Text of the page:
Why Good CFOs Are So Hard to Find


The factors behind many African businesses’ struggle to find their ideal finance officer

At almost any stage of a company’s growth, a key leader is the chief finance officer. Unfortunately, many East African companies struggle to find the right candidate for this position.

Businesses across the world are experiencing the same challenge. The 2008 global financial crisis, during which many major corporations collapsed, prompted business leaders to significantly broaden the scope of the CFO role.

While CFOs used to focus almost exclusively on managing the company’s finances, their responsibilities are now far more strategic. Deloitte Consulting recently reported that up to 75 percent of CFOs play a major role in steering the overall direction of the company. As a result, the ideal CFO candidate must bring a hugely diverse range of skills: detail-oriented but also strategic; systematic but also innovative; technically exceptional but also people-savvy.

Qahir Neky, investment manager at our client Catalyst Principal Partners, summarizes it this way: “For us, the ideal CFO candidate has three key attributes. First, versatility. He or she needs to think strategically but also be willing to roll up their sleeves and be hands on. Second is breadth of experience, including deep technical skills and knowledge of various topics including tax, financing, and systems. Finally, a CFO must be results-oriented, as the ability to deliver results within the finance function is often a key factor in the value creation process.”

Given that the expansion in CFO responsibilities has only happened recently, few have had time to earn the training and experience now expected. Even in Silicon Valley, there are only about 25 top-tier CFO candidates that every large or fast-growing high-tech company wants to hire, according to American recruitment firm Calibre One.

One Nairobi CEO told Kenyans Come Home that he had interviewed more than 30 CFO candidates from four continents before hiring someone. He found that candidates with a financial controller background were strong in compliance but weak in strategic management; candidates with an investment banking background were strong in dealmaking but lacked sufficient knowledge of systems and processes.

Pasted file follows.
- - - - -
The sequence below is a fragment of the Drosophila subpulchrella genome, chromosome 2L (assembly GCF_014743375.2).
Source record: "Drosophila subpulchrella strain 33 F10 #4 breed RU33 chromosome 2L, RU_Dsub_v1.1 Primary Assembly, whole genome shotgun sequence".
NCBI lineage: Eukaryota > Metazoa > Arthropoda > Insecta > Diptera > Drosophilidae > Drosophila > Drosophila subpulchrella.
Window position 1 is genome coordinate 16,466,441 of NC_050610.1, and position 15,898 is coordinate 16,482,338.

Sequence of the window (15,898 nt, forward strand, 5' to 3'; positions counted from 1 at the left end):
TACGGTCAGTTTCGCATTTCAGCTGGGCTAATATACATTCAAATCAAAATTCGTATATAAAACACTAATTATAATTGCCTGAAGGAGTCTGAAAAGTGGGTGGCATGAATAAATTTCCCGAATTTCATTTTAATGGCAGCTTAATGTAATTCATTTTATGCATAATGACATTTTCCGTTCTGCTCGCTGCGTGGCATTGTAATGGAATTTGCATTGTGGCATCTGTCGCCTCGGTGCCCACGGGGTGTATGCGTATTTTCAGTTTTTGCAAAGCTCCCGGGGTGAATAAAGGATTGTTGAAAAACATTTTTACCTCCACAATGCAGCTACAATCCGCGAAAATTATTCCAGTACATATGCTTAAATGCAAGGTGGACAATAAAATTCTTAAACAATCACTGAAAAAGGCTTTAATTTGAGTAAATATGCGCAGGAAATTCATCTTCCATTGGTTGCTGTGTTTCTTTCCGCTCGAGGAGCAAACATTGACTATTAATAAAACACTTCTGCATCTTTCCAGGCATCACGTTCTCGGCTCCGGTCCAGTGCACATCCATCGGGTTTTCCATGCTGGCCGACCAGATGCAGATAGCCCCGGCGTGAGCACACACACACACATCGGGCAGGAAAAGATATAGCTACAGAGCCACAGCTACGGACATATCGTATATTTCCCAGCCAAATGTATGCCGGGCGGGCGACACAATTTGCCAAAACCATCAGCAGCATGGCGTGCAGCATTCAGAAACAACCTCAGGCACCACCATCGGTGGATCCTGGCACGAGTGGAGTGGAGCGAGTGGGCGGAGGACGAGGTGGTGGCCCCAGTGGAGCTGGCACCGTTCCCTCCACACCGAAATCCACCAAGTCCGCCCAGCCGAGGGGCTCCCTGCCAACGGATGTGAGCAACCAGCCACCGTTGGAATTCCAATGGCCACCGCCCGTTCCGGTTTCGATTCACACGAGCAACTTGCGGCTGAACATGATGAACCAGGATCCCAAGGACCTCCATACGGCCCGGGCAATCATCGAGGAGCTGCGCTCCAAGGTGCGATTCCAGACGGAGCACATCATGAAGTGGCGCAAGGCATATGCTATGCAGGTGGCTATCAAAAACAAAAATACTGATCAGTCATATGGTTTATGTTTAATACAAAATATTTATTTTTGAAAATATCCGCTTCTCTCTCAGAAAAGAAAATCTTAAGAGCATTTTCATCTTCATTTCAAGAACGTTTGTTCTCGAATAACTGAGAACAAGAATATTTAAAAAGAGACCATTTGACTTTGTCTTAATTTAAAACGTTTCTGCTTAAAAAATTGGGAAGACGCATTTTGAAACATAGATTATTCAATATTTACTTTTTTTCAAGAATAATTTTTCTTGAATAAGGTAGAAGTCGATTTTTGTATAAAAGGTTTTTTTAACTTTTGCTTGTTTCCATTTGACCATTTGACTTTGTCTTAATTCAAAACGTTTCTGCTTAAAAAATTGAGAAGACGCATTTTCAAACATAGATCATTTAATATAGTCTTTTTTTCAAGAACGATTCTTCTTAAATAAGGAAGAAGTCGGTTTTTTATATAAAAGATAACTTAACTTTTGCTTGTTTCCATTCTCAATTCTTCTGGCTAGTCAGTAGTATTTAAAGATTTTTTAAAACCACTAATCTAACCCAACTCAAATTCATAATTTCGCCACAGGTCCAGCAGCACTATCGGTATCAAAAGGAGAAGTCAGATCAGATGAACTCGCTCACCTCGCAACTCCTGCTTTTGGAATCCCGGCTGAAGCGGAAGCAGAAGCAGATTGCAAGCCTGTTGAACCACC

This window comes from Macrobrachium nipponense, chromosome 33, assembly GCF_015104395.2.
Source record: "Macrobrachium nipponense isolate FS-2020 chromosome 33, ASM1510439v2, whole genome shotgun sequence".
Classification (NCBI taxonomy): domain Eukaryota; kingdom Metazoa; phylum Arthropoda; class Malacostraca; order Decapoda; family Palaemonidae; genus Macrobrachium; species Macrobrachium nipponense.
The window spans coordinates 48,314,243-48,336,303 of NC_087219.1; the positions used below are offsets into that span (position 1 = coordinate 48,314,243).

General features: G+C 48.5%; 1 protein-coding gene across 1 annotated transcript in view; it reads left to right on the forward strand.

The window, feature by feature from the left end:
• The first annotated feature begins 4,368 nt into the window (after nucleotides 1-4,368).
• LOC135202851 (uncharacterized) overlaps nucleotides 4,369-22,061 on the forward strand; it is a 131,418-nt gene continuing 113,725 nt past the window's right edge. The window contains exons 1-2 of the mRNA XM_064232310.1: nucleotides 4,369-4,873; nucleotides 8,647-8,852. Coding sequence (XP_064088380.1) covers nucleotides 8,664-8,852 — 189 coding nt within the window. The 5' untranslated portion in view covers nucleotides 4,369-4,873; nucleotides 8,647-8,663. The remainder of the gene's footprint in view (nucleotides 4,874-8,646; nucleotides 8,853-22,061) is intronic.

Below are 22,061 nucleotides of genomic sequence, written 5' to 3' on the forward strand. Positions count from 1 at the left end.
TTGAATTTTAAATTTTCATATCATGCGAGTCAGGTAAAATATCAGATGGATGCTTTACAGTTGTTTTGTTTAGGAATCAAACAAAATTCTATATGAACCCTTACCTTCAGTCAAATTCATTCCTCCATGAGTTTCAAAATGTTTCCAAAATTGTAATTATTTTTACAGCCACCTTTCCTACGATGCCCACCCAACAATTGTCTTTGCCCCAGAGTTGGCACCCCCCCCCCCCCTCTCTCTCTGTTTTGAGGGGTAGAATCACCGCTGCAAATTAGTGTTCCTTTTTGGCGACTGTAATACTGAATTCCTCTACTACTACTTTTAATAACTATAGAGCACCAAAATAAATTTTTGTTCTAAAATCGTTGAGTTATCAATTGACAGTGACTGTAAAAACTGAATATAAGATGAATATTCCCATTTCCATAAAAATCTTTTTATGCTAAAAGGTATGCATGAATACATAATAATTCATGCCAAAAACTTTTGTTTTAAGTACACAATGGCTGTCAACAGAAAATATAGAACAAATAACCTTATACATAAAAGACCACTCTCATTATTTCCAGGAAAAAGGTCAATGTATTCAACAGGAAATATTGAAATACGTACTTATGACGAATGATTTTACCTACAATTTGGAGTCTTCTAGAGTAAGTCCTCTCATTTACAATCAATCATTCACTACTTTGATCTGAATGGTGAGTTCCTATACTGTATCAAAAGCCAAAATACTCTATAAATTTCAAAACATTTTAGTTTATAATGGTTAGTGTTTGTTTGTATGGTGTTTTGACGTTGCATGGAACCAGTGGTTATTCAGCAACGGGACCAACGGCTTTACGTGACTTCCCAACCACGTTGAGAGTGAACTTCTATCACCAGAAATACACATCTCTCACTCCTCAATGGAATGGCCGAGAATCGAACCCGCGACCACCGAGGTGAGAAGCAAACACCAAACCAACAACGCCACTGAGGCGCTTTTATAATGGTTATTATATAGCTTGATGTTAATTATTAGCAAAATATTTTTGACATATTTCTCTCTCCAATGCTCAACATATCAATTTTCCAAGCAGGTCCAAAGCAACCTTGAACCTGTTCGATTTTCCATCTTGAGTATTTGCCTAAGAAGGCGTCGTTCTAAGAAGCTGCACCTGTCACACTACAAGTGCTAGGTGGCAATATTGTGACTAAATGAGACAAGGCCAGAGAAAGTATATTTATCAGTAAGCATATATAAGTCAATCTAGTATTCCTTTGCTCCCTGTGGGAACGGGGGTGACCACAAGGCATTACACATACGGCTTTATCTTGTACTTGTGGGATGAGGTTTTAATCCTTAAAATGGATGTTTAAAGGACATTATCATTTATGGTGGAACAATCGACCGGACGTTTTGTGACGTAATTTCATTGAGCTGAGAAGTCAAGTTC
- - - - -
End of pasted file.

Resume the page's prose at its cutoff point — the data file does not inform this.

Unsurprisingly, the broad job scope and limited supply of strong candidates have pushed CFO salaries higher. Nowadays CFOs often receive the second-highest compensation in a company, behind only the CEO. According to research firm PayScale, the median annual salary for a CFO in Nairobi is about KES 5.9 million, though it can reach as high as KES 15.5 million.

Excellent CFO candidates, then, can be unaffordable for early-stage or small to medium enterprises. Start-ups may rely on equity packages to lure executives, but they may not always value stock options.

Despite this, the CFO remains an essential position to fill. According to Mbwana Alliy, managing partner of East Africa-based Savannah Fund, “If you need that talent now, you need that talent now.” He advises companies who are looking for a CFO to “engage a recruiting firm, have a clear job spec, and vet and screen.”

Since the average tenure of a CFO is around four years, Calibre One encourages businesses to hire the finance officer needed for the current stage of the company, someone who can get your venture to the next level of growth but not necessarily beyond that. This may make it easier to find someone whose incentives and ambitions align with that of the business.

Though they may be difficult to find, strong CFO candidates do exist in East Africa, and they’re certainly worth the effort. At Kenyans Come Home, we encourage companies to be persistent and to use the networks and resources available to them. If they do, they will, in time, find someone who is a great fit.